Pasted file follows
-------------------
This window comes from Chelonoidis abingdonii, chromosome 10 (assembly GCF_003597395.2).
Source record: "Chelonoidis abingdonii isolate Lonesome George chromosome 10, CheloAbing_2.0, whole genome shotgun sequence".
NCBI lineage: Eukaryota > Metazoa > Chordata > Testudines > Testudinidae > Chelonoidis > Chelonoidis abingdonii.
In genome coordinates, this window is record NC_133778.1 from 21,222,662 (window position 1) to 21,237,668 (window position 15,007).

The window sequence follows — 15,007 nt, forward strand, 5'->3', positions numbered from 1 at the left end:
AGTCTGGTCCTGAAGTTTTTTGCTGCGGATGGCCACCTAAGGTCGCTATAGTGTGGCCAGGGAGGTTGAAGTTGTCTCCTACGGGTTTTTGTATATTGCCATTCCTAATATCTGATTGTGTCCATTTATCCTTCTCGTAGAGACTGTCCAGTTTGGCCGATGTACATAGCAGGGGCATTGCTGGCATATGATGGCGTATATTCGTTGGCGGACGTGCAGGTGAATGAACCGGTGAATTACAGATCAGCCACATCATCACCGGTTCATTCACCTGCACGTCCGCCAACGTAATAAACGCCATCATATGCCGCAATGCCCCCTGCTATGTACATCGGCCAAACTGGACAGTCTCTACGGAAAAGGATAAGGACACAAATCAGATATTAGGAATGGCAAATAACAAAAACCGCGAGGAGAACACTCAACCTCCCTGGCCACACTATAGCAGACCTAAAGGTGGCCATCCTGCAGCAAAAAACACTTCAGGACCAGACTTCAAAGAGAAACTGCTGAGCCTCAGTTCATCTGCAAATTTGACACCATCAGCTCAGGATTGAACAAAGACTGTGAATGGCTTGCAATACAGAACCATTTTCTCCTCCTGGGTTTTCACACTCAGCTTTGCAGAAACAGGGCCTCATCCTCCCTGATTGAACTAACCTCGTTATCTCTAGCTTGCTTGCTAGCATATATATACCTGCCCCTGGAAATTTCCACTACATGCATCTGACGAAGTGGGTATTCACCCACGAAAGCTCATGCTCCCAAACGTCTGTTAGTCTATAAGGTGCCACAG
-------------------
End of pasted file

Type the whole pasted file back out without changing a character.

This window comes from Chelonoidis abingdonii, chromosome 10 (assembly GCF_003597395.2).
Source record: "Chelonoidis abingdonii isolate Lonesome George chromosome 10, CheloAbing_2.0, whole genome shotgun sequence".
NCBI lineage: Eukaryota > Metazoa > Chordata > Testudines > Testudinidae > Chelonoidis > Chelonoidis abingdonii.
In genome coordinates, this window is record NC_133778.1 from 21,222,662 (window position 1) to 21,237,668 (window position 15,007).

The window sequence follows — 15,007 nt, forward strand, 5'->3', positions numbered from 1 at the left end:
AGTCTGGTCCTGAAGTTTTTTGCTGCGGATGGCCACCTAAGGTCGCTATAGTGTGGCCAGGGAGGTTGAAGTTGTCTCCTACGGGTTTTTGTATATTGCCATTCCTAATATCTGATTGTGTCCATTTATCCTTCTCGTAGAGACTGTCCAGTTTGGCCGATGTACATAGCAGGGGCATTGCTGGCATATGATGGCGTATATTCGTTGGCGGACGTGCAGGTGAATGAACCGGTGAATTACAGATCAGCCACATCATCACCGGTTCATTCACCTGCACGTCCGCCAACGTAATAAACGCCATCATATGCCGCAATGCCCCCTGCTATGTACATCGGCCAAACTGGACAGTCTCTACGGAAAAGGATAAGGACACAAATCAGATATTAGGAATGGCAAATAACAAAAACCGCGAGGAGAACACTCAACCTCCCTGGCCACACTATAGCAGACCTAAAGGTGGCCATCCTGCAGCAAAAAACACTTCAGGACCAGACTTCAAAGAGAAACTGCTGAGCCTCAGTTCATCTGCAAATTTGACACCATCAGCTCAGGATTGAACAAAGACTGTGAATGGCTTGCAATACAGAACCATTTTCTCCTCCTGGGTTTTCACACTCAGCTTTGCAGAAACAGGGCCTCATCCTCCCTGATTGAACTAACCTCGTTATCTCTAGCTTGCTTGCTAGCATATATATACCTGCCCCTGGAAATTTCCACTACATGCATCTGACGAAGTGGGTATTCACCCACGAAAGCTCATGCTCCCAAACGTCTGTTAGTCTATAAGGTGCCACAG